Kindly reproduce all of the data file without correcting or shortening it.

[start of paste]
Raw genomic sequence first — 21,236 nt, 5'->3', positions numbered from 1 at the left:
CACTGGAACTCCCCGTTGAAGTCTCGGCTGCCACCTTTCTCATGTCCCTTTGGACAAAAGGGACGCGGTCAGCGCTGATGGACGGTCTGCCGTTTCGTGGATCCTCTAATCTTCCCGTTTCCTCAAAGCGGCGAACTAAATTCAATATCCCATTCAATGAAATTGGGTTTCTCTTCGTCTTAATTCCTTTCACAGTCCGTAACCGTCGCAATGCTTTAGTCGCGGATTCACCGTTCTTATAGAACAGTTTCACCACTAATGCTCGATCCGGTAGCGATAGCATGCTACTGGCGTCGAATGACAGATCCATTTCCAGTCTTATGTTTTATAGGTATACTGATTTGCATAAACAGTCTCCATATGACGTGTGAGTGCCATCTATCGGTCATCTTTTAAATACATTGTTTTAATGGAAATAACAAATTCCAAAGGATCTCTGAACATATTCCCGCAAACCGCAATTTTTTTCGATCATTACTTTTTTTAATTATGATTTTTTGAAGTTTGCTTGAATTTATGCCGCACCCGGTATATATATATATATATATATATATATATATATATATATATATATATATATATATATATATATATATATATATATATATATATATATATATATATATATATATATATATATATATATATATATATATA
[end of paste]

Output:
Raw genomic sequence first — 21,236 nt, 5'->3', positions numbered from 1 at the left:
CACTGGAACTCCCCGTTGAAGTCTCGGCTGCCACCTTTCTCATGTCCCTTTGGACAAAAGGGACGCGGTCAGCGCTGATGGACGGTCTGCCGTTTCGTGGATCCTCTAATCTTCCCGTTTCCTCAAAGCGGCGAACTAAATTCAATATCCCATTCAATGAAATTGGGTTTCTCTTCGTCTTAATTCCTTTCACAGTCCGTAACCGTCGCAATGCTTTAGTCGCGGATTCACCGTTCTTATAGAACAGTTTCACCACTAATGCTCGATCCGGTAGCGATAGCATGCTACTGGCGTCGAATGACAGATCCATTTCCAGTCTTATGTTTTATAGGTATACTGATTTGCATAAACAGTCTCCATATGACGTGTGAGTGCCATCTATCGGTCATCTTTTAAATACATTGTTTTAATGGAAATAACAAATTCCAAAGGATCTCTGAACATATTCCCGCAAACCGCAATTTTTTTCGATCATTACTTTTTTTAATTATGATTTTTTGAAGTTTGCTTGAATTTATGCCGCACCCGGTATATATATATATATATATATATATATATATATATATATATATATATATATATATATATATATATATATATATATATATATATATATATATATATATATATATATATATATATATATATATATATATA